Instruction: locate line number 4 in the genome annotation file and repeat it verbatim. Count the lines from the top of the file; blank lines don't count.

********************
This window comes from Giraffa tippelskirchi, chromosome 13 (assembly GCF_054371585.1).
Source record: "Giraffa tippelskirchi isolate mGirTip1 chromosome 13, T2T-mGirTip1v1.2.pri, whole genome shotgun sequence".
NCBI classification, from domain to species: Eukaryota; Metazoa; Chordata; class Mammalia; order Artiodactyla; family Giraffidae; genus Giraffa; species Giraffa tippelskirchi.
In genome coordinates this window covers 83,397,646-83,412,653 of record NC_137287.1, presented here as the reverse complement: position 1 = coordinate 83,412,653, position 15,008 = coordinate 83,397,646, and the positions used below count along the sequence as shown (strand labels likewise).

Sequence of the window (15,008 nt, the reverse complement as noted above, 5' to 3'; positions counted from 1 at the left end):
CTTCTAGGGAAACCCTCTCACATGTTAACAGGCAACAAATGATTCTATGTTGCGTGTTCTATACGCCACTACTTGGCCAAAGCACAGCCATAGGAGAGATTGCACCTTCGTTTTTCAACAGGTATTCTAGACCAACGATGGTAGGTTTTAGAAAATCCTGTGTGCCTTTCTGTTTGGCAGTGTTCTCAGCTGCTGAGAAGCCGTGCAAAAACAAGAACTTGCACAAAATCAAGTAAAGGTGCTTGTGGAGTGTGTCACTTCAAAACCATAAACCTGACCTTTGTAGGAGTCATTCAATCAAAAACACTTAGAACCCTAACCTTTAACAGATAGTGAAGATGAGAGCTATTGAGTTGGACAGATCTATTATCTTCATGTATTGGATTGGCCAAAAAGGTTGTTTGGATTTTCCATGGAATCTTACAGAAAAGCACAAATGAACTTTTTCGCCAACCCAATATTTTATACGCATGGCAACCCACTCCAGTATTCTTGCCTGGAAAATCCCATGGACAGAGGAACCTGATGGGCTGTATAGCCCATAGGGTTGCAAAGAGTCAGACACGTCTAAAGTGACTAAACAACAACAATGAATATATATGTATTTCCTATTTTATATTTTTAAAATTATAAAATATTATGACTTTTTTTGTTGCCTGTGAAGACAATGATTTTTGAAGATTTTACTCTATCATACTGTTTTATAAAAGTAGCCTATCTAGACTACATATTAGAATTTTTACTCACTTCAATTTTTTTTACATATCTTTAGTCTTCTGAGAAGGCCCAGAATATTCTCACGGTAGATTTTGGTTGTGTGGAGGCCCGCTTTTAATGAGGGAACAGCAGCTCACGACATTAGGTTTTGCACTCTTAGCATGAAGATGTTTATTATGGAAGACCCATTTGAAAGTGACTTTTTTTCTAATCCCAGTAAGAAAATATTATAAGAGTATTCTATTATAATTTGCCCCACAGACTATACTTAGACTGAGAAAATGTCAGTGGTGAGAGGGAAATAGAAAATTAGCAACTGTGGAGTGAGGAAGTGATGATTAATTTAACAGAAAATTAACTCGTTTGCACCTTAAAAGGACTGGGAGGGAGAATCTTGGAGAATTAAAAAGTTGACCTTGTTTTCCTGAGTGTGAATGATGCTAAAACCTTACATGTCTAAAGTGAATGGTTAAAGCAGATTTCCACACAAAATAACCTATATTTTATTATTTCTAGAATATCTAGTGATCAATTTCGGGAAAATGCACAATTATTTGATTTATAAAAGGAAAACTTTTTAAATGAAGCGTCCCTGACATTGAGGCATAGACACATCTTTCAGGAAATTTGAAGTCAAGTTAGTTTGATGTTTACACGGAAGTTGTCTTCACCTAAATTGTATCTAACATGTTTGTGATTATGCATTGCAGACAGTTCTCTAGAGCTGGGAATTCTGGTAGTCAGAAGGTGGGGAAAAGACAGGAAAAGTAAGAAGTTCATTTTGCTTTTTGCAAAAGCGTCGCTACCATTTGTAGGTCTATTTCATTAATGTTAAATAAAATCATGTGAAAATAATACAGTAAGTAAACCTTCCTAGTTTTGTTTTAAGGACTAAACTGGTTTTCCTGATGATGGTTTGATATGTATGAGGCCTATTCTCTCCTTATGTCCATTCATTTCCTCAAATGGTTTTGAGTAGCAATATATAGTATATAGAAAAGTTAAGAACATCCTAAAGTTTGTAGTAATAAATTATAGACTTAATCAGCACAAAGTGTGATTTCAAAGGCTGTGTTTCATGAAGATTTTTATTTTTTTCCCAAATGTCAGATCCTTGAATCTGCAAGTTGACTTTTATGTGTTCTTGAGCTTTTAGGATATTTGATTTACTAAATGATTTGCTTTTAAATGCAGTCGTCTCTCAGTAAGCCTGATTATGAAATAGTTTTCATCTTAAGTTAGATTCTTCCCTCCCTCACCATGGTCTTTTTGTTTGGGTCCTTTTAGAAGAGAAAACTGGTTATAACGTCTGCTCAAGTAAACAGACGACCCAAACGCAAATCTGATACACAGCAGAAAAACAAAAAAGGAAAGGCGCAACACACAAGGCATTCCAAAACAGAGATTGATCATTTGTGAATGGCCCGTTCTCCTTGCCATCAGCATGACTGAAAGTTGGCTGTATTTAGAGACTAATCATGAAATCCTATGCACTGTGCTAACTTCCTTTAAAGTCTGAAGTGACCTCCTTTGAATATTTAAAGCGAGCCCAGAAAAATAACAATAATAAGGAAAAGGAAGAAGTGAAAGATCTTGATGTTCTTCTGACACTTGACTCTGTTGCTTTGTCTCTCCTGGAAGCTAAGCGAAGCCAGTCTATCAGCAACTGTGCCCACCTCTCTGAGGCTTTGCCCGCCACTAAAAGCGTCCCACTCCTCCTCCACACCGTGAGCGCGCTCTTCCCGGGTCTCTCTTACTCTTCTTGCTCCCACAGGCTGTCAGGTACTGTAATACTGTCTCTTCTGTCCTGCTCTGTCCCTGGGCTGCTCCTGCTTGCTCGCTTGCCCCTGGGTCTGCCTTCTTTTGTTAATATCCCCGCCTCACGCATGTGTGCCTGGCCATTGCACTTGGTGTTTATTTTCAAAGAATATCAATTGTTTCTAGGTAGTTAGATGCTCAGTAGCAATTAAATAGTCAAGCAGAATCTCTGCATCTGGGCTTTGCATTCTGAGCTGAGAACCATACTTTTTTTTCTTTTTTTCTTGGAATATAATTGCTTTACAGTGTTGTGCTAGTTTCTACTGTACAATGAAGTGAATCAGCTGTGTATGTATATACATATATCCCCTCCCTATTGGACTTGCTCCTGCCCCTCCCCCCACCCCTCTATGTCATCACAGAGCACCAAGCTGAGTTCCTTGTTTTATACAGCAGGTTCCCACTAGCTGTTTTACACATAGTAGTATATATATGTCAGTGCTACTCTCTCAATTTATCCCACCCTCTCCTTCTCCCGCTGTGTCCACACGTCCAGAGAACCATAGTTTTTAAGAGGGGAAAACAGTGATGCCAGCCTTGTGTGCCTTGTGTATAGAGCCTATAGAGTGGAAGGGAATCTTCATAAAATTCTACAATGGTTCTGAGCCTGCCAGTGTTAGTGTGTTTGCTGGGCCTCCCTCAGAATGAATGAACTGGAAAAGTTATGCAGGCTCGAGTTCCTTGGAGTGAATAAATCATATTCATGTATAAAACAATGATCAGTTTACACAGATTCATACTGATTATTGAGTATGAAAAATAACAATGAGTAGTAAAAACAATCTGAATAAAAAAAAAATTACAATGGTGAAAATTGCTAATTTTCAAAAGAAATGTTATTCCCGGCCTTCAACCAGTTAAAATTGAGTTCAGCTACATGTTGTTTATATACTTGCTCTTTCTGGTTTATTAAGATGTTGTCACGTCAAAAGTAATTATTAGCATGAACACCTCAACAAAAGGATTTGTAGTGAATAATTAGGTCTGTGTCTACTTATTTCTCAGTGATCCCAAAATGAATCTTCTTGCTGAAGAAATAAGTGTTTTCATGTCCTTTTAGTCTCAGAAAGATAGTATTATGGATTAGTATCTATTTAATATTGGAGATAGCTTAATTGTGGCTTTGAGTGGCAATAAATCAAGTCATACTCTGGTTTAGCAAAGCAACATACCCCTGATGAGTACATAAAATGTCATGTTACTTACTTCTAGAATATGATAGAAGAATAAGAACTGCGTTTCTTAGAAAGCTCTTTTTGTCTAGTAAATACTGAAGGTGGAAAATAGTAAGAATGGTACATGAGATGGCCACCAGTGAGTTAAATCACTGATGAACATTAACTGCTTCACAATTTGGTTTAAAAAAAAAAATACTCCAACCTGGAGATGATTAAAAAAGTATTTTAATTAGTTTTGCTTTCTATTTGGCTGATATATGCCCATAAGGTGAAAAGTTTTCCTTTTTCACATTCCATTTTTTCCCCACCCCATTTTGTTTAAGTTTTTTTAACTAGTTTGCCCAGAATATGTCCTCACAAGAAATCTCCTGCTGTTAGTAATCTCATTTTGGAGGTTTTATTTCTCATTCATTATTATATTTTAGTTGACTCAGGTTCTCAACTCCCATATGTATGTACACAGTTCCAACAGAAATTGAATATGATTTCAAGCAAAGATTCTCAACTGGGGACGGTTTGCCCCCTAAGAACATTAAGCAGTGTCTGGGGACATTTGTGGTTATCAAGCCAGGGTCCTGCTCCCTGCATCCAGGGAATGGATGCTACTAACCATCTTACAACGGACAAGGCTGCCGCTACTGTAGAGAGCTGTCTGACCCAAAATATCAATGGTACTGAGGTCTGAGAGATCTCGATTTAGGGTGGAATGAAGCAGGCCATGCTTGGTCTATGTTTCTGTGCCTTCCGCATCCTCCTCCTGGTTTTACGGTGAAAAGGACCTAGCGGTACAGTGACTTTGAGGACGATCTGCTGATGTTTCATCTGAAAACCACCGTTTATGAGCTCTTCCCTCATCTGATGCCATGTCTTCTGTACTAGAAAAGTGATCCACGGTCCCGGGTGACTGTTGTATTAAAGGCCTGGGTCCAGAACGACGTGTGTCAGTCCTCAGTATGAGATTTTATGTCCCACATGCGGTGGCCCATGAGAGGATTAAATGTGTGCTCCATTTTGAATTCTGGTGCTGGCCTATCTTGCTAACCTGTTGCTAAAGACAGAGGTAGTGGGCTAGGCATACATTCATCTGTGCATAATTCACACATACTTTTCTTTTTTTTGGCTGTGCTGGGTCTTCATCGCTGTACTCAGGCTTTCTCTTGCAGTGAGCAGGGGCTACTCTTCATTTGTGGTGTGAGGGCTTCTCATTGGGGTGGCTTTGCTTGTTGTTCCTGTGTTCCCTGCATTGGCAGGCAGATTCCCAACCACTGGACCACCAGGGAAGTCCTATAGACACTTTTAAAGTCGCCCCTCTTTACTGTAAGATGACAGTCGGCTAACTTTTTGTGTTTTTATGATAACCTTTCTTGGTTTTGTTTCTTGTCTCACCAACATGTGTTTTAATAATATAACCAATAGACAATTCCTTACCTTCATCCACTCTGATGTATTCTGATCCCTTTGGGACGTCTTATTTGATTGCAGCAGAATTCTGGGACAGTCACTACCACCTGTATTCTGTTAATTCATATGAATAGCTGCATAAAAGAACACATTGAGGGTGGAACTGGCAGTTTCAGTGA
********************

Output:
In genome coordinates this window covers 83,397,646-83,412,653 of record NC_137287.1, presented here as the reverse complement: position 1 = coordinate 83,412,653, position 15,008 = coordinate 83,397,646, and the positions used below count along the sequence as shown (strand labels likewise).